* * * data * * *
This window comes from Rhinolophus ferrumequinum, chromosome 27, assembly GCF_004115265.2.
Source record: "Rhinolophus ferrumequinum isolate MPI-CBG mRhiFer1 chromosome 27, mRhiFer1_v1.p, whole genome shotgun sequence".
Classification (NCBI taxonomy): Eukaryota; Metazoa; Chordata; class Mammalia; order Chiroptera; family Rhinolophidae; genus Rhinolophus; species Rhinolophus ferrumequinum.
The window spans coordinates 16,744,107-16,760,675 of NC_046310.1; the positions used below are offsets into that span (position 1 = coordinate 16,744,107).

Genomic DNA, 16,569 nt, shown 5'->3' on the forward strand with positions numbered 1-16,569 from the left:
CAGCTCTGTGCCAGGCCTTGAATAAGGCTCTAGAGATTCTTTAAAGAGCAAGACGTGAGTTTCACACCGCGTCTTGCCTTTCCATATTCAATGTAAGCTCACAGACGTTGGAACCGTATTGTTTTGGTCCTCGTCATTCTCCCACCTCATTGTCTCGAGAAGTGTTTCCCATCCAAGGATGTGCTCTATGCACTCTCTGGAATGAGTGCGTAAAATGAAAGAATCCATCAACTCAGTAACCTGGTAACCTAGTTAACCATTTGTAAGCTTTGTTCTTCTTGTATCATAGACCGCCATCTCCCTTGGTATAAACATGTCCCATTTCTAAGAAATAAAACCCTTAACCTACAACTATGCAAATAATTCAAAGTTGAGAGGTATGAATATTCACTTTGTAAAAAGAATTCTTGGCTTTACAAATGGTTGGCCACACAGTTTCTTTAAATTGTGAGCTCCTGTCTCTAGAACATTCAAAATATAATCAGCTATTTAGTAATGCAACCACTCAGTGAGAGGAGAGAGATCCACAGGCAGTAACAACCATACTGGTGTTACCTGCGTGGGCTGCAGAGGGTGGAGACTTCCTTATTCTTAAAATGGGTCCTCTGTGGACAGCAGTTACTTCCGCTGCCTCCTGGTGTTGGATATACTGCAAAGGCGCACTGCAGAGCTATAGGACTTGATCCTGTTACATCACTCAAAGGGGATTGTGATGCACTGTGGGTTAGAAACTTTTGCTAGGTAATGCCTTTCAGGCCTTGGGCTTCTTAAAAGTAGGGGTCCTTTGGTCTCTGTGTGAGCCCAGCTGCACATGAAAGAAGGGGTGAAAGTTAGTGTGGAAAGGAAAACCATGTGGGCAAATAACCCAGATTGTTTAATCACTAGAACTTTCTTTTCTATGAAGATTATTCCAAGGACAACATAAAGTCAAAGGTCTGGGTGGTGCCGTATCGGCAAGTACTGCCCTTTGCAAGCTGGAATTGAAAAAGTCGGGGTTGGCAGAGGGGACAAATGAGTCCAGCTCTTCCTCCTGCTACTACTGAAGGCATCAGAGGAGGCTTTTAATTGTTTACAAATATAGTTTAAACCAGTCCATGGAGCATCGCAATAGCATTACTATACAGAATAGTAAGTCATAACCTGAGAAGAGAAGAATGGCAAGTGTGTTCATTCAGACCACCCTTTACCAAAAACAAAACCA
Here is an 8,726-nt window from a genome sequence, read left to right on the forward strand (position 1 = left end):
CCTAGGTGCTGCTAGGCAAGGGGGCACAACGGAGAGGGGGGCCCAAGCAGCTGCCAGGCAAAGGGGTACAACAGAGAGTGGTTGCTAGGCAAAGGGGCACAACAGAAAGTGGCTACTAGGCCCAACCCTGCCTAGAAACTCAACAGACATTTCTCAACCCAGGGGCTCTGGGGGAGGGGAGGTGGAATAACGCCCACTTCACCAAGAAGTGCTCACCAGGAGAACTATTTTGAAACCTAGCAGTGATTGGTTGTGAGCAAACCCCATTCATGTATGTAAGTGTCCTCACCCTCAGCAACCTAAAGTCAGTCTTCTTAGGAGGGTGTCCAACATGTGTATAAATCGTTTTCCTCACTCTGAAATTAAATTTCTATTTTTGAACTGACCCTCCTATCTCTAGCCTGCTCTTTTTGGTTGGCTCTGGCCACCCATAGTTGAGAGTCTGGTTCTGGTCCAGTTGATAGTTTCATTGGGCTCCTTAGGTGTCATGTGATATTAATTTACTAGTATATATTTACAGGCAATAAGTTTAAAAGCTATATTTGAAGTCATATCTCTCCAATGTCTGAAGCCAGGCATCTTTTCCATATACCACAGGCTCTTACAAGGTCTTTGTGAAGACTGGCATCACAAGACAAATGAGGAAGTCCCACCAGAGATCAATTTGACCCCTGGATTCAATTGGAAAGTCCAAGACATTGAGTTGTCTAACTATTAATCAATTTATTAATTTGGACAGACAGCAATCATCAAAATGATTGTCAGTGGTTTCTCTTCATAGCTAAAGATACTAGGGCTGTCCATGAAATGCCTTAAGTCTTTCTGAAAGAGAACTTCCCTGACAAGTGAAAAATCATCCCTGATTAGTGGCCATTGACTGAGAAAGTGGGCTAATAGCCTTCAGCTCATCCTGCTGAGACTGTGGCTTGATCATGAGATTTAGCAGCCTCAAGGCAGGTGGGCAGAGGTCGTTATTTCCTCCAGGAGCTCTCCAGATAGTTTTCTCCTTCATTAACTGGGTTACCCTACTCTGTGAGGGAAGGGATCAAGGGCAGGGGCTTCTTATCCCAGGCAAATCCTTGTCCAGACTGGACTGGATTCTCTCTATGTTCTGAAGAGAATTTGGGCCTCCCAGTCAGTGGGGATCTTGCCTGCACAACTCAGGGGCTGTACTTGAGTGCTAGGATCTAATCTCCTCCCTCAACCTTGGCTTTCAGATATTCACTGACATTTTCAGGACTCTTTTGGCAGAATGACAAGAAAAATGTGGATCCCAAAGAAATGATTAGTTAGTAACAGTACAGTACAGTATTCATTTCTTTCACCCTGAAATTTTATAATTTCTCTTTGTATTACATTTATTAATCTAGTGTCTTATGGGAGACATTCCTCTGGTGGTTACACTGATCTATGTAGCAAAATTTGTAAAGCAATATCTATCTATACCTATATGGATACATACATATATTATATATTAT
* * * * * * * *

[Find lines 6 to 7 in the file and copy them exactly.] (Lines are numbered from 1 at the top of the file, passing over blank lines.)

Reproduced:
CAGCTCTGTGCCAGGCCTTGAATAAGGCTCTAGAGATTCTTTAAAGAGCAAGACGTGAGTTTCACACCGCGTCTTGCCTTTCCATATTCAATGTAAGCTCACAGACGTTGGAACCGTATTGTTTTGGTCCTCGTCATTCTCCCACCTCATTGTCTCGAGAAGTGTTTCCCATCCAAGGATGTGCTCTATGCACTCTCTGGAATGAGTGCGTAAAATGAAAGAATCCATCAACTCAGTAACCTGGTAACCTAGTTAACCATTTGTAAGCTTTGTTCTTCTTGTATCATAGACCGCCATCTCCCTTGGTATAAACATGTCCCATTTCTAAGAAATAAAACCCTTAACCTACAACTATGCAAATAATTCAAAGTTGAGAGGTATGAATATTCACTTTGTAAAAAGAATTCTTGGCTTTACAAATGGTTGGCCACACAGTTTCTTTAAATTGTGAGCTCCTGTCTCTAGAACATTCAAAATATAATCAGCTATTTAGTAATGCAACCACTCAGTGAGAGGAGAGAGATCCACAGGCAGTAACAACCATACTGGTGTTACCTGCGTGGGCTGCAGAGGGTGGAGACTTCCTTATTCTTAAAATGGGTCCTCTGTGGACAGCAGTTACTTCCGCTGCCTCCTGGTGTTGGATATACTGCAAAGGCGCACTGCAGAGCTATAGGACTTGATCCTGTTACATCACTCAAAGGGGATTGTGATGCACTGTGGGTTAGAAACTTTTGCTAGGTAATGCCTTTCAGGCCTTGGGCTTCTTAAAAGTAGGGGTCCTTTGGTCTCTGTGTGAGCCCAGCTGCACATGAAAGAAGGGGTGAAAGTTAGTGTGGAAAGGAAAACCATGTGGGCAAATAACCCAGATTGTTTAATCACTAGAACTTTCTTTTCTATGAAGATTATTCCAAGGACAACATAAAGTCAAAGGTCTGGGTGGTGCCGTATCGGCAAGTACTGCCCTTTGCAAGCTGGAATTGAAAAAGTCGGGGTTGGCAGAGGGGACAAATGAGTCCAGCTCTTCCTCCTGCTACTACTGAAGGCATCAGAGGAGGCTTTTAATTGTTTACAAATATAGTTTAAACCAGTCCATGGAGCATCGCAATAGCATTACTATACAGAATAGTAAGTCATAACCTGAGAAGAGAAGAATGGCAAGTGTGTTCATTCAGACCACCCTTTACCAAAAACAAAACCA
Here is an 8,726-nt window from a genome sequence, read left to right on the forward strand (position 1 = left end):